Format

Send to

Choose Destination
See comment in PubMed Commons below
Neuropsychologia. 2007 Sep 20;45(12):2772-82. Epub 2007 May 6.

Spared ability to recognise fear from static and moving whole-body cues following bilateral amygdala damage.

Author information

1
Department of Psychology, Durham University, Science Laboratories, South Road, Durham DH1 3LE, UK. a.p.atkinson@durham.ac.uk

Abstract

Bilateral amygdala lesions impair the ability to identify certain emotions, especially fear, from facial expressions, and neuroimaging studies have demonstrated differential amygdala activation as a function of the emotional expression of faces, even under conditions of subliminal presentation, and again especially for fear. Yet the amygdala's role in processing emotion from other classes of stimuli remains poorly understood. On the basis of its known connectivity as well as prior studies in humans and animals, we hypothesised that the amygdala would be important also for the recognition of fear from body expressions. To test this hypothesis, we assessed a patient (S.M.) with complete bilateral amygdala lesions who is known to be severely impaired at recognising fear from faces. S.M. completed a battery of tasks involving forced-choice labelling and rating of the emotions in two sets of dynamic body movement stimuli, as well as in a set of static body postures. Unexpectedly, S.M.'s performance was completely normal. We replicated the finding in a second rare subject with bilateral lesions entirely confined to the amygdala. Compared to healthy comparison subjects, neither of the amygdala lesion subjects was impaired in identifying fear from any of these displays. Thus, whatever the role of the amygdala in processing whole-body fear cues, it is apparently not necessary for the normal recognition of fear from either static or dynamic body expressions.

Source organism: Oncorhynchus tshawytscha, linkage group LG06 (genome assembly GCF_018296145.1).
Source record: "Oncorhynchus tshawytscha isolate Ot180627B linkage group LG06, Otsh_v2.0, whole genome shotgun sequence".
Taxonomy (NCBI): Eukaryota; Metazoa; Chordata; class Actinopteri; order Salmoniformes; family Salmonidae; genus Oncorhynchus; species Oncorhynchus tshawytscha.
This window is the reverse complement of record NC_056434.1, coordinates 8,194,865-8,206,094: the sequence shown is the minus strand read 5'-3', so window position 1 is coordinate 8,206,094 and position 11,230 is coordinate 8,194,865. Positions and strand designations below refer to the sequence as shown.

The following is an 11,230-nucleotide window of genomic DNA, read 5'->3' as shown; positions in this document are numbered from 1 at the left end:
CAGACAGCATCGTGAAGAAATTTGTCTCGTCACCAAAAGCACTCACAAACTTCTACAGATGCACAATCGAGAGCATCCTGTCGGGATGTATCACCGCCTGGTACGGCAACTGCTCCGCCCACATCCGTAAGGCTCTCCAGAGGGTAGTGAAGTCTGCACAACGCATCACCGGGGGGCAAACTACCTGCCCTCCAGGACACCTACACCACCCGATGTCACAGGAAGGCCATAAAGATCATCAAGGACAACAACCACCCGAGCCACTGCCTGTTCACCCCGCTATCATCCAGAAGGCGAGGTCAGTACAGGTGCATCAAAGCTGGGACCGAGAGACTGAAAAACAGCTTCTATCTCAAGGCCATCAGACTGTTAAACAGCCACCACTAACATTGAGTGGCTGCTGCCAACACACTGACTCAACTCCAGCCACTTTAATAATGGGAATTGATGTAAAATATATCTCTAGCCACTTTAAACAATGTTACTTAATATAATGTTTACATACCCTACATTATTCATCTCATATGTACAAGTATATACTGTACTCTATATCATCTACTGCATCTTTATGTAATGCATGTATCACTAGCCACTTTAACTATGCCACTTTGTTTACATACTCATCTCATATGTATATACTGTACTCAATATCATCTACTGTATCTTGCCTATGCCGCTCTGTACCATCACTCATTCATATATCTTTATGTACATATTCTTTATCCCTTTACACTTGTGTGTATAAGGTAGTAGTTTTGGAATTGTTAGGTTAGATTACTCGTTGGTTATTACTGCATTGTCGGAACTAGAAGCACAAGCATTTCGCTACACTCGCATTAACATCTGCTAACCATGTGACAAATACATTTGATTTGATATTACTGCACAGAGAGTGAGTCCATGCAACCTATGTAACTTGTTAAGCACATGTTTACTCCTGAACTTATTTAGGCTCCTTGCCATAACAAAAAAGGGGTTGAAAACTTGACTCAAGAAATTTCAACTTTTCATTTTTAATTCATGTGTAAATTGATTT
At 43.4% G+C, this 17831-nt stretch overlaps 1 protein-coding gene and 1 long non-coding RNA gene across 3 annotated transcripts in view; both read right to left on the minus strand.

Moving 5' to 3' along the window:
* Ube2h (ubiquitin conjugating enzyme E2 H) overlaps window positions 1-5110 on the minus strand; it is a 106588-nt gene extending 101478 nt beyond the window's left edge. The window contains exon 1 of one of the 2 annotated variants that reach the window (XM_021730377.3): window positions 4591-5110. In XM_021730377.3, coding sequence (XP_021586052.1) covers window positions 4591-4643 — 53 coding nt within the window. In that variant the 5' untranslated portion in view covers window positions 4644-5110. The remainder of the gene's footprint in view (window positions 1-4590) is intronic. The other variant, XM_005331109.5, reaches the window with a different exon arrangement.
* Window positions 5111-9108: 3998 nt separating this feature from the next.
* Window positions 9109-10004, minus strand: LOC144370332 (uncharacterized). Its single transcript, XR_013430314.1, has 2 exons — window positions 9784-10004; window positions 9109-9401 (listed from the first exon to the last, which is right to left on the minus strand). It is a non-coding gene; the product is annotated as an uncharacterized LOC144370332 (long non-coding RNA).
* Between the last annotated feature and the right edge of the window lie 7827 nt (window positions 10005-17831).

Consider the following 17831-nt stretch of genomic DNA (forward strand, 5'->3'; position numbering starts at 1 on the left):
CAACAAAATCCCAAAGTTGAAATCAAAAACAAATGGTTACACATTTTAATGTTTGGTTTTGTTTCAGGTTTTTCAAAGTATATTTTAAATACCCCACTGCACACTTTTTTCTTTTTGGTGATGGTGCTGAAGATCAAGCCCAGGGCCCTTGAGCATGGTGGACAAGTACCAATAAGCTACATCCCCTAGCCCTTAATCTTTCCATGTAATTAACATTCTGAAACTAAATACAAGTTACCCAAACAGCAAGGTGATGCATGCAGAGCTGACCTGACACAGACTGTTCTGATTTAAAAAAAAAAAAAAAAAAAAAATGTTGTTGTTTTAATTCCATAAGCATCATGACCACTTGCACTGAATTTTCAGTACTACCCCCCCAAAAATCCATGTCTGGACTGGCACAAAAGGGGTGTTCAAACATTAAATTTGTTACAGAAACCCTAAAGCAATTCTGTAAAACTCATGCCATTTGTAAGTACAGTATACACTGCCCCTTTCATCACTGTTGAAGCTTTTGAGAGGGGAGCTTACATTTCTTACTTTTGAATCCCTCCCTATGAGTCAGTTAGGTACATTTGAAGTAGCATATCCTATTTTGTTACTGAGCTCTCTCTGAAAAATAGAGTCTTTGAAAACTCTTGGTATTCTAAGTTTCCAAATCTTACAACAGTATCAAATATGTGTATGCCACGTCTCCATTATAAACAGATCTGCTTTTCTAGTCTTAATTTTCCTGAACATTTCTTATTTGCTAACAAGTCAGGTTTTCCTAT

[Indexed for MEDLINE]
Free PMC Article
PubMed Commons home

PubMed Commons

0 comments
How to join PubMed Commons

    Supplemental Content

    Full text links

    Icon for Elsevier Science Icon for PubMed Central
    Loading ...
    Support Center